Like a Flower in Bloom by Siri Mitchell

Like a Flower in Bloom

By Siri Mitchell

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 Reviewed by Martha Artyomenko

My Review:

Charlotte’s life is happy. She wants for nothing when you open this book, but in the first chapter, I was intrigued. Her uncle’s description of Charlotte caused me to laugh. “You’re a handsome girl, Charlotte. Sturdy. Sound. Snugly put together. It shouldn’t be too difficult to launch you.”

This paragraph will give you an idea of the humor and characters you will be reading in this hilarious novel. The romance is light, like light enough that a family that chooses not to read any books with romance will still find this reminiscent of Jane Austen’s classics. This means, it is there, but more unspoken and very discreet.

This book is hilarious! Charlotte is a very unique character. She is logical, pretty, but doesn’t see herself that way. She loves botany in a time period where it was not popular. She is unskilled in etiquette of proper society. Her life has been fulfilled with her writing, organizing her father’s writing, but each of you will see yourself in her. This is even if you are totally different!

Siri Mitchell can take a character that is nothing like yourself, and you will see yourself in it. This talented author will not disappoint. She takes the study of plants and has woven in a romance without telling you. You create the story in your mind’s eye and it is good!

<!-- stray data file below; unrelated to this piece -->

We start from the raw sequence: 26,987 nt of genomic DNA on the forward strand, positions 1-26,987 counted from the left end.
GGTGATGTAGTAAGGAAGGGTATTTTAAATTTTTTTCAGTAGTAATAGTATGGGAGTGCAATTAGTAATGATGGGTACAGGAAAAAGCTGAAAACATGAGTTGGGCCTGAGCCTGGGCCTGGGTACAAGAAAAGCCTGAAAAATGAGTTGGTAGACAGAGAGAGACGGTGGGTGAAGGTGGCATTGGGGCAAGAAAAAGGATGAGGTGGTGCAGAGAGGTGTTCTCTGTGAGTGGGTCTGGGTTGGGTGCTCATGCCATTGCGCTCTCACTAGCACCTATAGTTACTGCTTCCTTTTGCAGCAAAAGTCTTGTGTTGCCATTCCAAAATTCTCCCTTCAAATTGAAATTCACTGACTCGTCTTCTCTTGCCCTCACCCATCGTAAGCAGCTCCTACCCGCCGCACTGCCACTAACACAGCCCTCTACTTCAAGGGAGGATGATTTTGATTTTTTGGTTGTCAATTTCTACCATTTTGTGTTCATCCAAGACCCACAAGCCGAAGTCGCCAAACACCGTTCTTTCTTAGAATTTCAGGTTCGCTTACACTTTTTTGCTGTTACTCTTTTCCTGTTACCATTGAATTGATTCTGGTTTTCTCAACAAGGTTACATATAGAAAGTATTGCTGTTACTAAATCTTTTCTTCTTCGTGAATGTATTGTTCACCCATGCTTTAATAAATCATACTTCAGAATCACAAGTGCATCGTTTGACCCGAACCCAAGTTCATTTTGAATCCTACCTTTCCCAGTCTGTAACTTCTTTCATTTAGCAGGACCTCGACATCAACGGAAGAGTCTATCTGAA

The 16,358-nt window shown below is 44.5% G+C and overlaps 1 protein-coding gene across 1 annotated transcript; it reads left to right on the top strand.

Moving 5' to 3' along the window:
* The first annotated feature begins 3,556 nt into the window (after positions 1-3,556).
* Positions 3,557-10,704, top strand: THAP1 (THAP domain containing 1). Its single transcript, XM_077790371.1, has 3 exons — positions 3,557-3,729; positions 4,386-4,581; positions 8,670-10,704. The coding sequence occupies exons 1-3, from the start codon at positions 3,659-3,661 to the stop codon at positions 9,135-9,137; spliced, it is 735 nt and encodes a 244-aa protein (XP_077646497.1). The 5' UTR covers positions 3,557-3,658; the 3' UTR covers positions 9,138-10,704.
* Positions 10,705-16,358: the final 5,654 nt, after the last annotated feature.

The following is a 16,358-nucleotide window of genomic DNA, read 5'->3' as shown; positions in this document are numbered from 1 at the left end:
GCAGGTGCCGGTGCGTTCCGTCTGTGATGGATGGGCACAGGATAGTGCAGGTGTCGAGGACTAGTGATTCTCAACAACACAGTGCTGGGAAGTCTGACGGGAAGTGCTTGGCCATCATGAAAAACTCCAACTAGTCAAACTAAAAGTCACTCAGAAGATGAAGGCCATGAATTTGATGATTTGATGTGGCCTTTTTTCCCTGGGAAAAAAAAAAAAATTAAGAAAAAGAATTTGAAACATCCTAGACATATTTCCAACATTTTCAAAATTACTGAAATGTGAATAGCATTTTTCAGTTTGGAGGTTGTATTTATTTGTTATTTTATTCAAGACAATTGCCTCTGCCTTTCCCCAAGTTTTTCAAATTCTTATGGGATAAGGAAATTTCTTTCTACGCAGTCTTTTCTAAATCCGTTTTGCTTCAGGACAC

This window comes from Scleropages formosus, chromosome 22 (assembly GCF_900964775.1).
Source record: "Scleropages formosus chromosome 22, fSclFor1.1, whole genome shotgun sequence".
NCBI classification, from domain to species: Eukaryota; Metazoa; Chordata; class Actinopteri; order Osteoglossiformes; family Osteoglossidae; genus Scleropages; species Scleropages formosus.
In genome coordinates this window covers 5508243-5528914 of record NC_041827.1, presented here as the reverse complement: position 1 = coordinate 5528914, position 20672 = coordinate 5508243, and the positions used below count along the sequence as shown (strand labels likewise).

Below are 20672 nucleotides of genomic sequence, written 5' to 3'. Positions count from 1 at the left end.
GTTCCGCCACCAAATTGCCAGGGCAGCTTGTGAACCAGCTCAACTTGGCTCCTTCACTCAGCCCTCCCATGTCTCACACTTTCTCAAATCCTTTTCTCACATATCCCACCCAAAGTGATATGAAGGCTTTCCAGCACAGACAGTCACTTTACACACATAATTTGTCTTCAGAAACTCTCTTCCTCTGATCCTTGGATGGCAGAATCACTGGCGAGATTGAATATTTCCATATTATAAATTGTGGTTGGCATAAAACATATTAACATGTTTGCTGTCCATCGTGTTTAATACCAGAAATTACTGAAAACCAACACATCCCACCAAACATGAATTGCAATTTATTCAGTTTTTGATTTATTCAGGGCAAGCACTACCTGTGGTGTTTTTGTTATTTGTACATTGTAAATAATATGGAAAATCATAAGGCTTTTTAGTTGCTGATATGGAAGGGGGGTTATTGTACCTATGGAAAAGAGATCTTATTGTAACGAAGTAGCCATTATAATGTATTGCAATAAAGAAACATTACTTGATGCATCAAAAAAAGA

What did I love about this story the most? I related to Charlotte’s love for her family, writing and a desire to make them happy. You will ask yourself if she will make others happy, or realize that her decision will affect her life for the future. It was something that I related to and hopes you would as well.

This book was given to me for review by the author. The opinions contained herein are my own.

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2 Comments

Filed under Book Reviews

2 responses to “Like a Flower in Bloom by Siri Mitchell

  1. Kav

    I loved the humour too. Still makes me smile just thinking about it. I think my favourite scene was the one where she’s taking a painting lesson with other refined ladies and she scandalizes them all by mentioning certain botanically correct features of a flower. That scene is priceless.

    Like

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